Berkeley Talks transcript: Why do leaves change color in the fall?

Listen to Berkeley Talks episode #129: ‘Why do leaves change color in the fall?’

[Music: “Silver Lanyard” by Blue Dot Sessions]

Intro: This is Berkeley Talks, Berkeley News podcast from the Office of Communications and Public Affairs that features lectures and conversations at UC Berkeley. You can subscribe on Spotify, Apple Podcasts, Acast or wherever you listen. Also, we have another podcast, Berkeley Voices, about the people who make UC Berkeley the world-changing place that it is.

[Music fades]

Christine Manoux: Hello, everyone. Welcome to the University of California Botanical Garden at Berkeley’s virtual conference room. I’m Christine Manoux, I’m the education director at the Botanical Garden. And it’s my great pleasure to have you all here joining us on this beautiful fall day for what is going to be a lovely talk about the season and the botany behind the season. If you’re not familiar with the UC Botanical Garden, we’re 34 acres just above the UC Berkeley campus. And we actually are one of the most plant diverse places in the world. We have plants from every continent, except one of course, Antarctica. And because of that, we actually have a rotating display that all year is quite fascinating. There’s always something in bloom or in seed or changing color. So it’s really a fantastic place to visit year round. Right now some of our favorite collections are the Eastern North American collection and the Asian collection. Behind me virtually is Asia with Strawberry Creek falling in the background.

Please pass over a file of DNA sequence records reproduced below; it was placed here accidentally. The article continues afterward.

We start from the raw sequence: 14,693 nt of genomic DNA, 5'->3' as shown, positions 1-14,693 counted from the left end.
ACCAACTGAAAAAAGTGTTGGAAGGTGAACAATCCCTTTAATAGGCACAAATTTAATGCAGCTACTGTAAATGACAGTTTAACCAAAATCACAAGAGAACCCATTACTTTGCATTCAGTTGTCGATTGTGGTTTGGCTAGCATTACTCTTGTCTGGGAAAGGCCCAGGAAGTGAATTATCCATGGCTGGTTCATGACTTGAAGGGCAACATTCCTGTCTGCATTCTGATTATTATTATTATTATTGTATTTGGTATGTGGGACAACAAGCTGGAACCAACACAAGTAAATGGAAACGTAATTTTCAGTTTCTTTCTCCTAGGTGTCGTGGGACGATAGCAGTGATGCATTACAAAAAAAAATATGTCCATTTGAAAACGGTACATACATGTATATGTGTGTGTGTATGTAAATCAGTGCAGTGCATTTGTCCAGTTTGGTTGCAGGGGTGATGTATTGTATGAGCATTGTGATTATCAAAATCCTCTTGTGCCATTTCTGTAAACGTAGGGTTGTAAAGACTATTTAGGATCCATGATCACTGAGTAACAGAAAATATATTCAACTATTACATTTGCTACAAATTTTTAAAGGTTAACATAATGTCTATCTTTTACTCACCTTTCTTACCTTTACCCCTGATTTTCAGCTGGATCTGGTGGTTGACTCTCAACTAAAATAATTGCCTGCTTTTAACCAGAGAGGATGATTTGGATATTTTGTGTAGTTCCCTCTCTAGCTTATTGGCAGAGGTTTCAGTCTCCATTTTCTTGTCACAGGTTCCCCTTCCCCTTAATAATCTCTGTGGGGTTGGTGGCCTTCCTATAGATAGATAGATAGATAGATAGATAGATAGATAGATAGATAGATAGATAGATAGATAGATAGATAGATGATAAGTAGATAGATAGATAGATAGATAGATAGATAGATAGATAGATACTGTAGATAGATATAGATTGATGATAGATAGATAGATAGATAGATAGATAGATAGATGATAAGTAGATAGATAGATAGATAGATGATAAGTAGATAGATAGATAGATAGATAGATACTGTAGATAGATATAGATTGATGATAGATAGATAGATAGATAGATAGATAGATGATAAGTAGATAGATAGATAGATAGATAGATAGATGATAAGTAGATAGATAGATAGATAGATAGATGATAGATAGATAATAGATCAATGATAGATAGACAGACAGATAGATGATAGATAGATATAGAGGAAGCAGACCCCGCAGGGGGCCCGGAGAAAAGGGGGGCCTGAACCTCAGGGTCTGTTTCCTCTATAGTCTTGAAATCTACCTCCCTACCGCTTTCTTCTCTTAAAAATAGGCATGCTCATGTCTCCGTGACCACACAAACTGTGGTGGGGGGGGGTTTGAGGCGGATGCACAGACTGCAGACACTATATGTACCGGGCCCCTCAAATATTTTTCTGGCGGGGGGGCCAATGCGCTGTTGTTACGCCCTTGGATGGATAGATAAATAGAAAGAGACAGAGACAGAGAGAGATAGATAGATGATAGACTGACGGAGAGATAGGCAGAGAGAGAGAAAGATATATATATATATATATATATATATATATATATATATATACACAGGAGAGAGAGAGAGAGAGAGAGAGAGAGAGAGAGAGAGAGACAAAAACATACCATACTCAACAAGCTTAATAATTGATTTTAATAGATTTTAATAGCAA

We do hope you’ll be able to join us at the garden in-person sometimes soon. Membership is also something you might want to explore, if you’re not a member already, provides you with free access, including our early member’s hour 9 a.m. to 10 a.m. every morning. And it is the season of gift giving. So maybe if you are already a member, you might think about gifting membership this year.

We do have in December a number of exciting programs, we’re bringing back our wreath making workshops, which already have sold out. But if you’d like to join our wait list for those workshops, you can, we’re going to have a virtual tour of the conifers of our collection. So that has no limit. So feel free to sign up for that. And there’s a number of other things that we’ll be adding to the calendar soon. So do you check out all the things that are happening at the UC Botanical Garden.

With that I’m going to turn it over to our director of the garden. We’re so pleased to have him join us and share his expertise. He’s been a professor of plant biology on the UC Berkeley campus for over 20 years. And please join me in virtually welcoming our director of the UC Botanical Garden, Dr. Lew Feldman.